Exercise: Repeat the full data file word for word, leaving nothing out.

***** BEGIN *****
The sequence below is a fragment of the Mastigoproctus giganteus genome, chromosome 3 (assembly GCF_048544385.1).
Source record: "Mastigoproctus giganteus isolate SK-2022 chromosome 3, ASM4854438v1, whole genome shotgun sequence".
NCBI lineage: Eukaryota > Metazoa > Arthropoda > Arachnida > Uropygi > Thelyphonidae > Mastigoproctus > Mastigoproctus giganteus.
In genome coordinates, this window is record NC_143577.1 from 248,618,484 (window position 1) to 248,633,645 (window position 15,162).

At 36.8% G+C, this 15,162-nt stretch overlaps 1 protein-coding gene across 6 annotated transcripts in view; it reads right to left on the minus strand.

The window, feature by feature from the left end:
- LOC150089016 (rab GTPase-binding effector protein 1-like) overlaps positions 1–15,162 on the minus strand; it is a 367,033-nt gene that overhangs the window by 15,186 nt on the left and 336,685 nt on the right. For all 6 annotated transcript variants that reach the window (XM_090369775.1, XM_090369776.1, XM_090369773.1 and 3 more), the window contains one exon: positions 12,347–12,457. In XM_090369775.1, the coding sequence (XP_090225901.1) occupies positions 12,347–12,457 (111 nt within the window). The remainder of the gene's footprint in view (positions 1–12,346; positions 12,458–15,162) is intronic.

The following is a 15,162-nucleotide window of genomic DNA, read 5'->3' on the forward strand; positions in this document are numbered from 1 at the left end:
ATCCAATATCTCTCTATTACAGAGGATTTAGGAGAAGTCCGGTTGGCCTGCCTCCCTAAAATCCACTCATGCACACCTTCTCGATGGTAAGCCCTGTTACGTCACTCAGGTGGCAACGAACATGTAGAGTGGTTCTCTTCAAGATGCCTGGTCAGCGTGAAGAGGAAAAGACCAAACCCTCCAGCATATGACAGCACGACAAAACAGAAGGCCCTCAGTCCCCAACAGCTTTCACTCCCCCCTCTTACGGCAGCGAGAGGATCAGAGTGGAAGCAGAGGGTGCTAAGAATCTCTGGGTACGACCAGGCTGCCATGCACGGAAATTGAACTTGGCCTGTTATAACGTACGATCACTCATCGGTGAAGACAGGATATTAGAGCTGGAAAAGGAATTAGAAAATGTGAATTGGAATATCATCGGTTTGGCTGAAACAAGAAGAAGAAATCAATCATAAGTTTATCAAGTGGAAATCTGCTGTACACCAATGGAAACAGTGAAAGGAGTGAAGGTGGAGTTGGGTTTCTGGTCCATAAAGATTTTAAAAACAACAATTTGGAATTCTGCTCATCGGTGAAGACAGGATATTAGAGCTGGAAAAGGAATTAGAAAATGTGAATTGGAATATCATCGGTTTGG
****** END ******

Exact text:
The sequence below is a fragment of the Mastigoproctus giganteus genome, chromosome 3 (assembly GCF_048544385.1).
Source record: "Mastigoproctus giganteus isolate SK-2022 chromosome 3, ASM4854438v1, whole genome shotgun sequence".
NCBI lineage: Eukaryota > Metazoa > Arthropoda > Arachnida > Uropygi > Thelyphonidae > Mastigoproctus > Mastigoproctus giganteus.
In genome coordinates, this window is record NC_143577.1 from 248,618,484 (window position 1) to 248,633,645 (window position 15,162).

At 36.8% G+C, this 15,162-nt stretch overlaps 1 protein-coding gene across 6 annotated transcripts in view; it reads right to left on the minus strand.

The window, feature by feature from the left end:
- LOC150089016 (rab GTPase-binding effector protein 1-like) overlaps positions 1–15,162 on the minus strand; it is a 367,033-nt gene that overhangs the window by 15,186 nt on the left and 336,685 nt on the right. For all 6 annotated transcript variants that reach the window (XM_090369775.1, XM_090369776.1, XM_090369773.1 and 3 more), the window contains one exon: positions 12,347–12,457. In XM_090369775.1, the coding sequence (XP_090225901.1) occupies positions 12,347–12,457 (111 nt within the window). The remainder of the gene's footprint in view (positions 1–12,346; positions 12,458–15,162) is intronic.

The following is a 15,162-nucleotide window of genomic DNA, read 5'->3' on the forward strand; positions in this document are numbered from 1 at the left end:
ATCCAATATCTCTCTATTACAGAGGATTTAGGAGAAGTCCGGTTGGCCTGCCTCCCTAAAATCCACTCATGCACACCTTCTCGATGGTAAGCCCTGTTACGTCACTCAGGTGGCAACGAACATGTAGAGTGGTTCTCTTCAAGATGCCTGGTCAGCGTGAAGAGGAAAAGACCAAACCCTCCAGCATATGACAGCACGACAAAACAGAAGGCCCTCAGTCCCCAACAGCTTTCACTCCCCCCTCTTACGGCAGCGAGAGGATCAGAGTGGAAGCAGAGGGTGCTAAGAATCTCTGGGTACGACCAGGCTGCCATGCACGGAAATTGAACTTGGCCTGTTATAACGTACGATCACTCATCGGTGAAGACAGGATATTAGAGCTGGAAAAGGAATTAGAAAATGTGAATTGGAATATCATCGGTTTGGCTGAAACAAGAAGAAGAAATCAATCATAAGTTTATCAAGTGGAAATCTGCTGTACACCAATGGAAACAGTGAAAGGAGTGAAGGTGGAGTTGGGTTTCTGGTCCATAAAGATTTTAAAAACAACAATTTGGAATTCTGCTCATCGGTGAAGACAGGATATTAGAGCTGGAAAAGGAATTAGAAAATGTGAATTGGAATATCATCGGTTTGG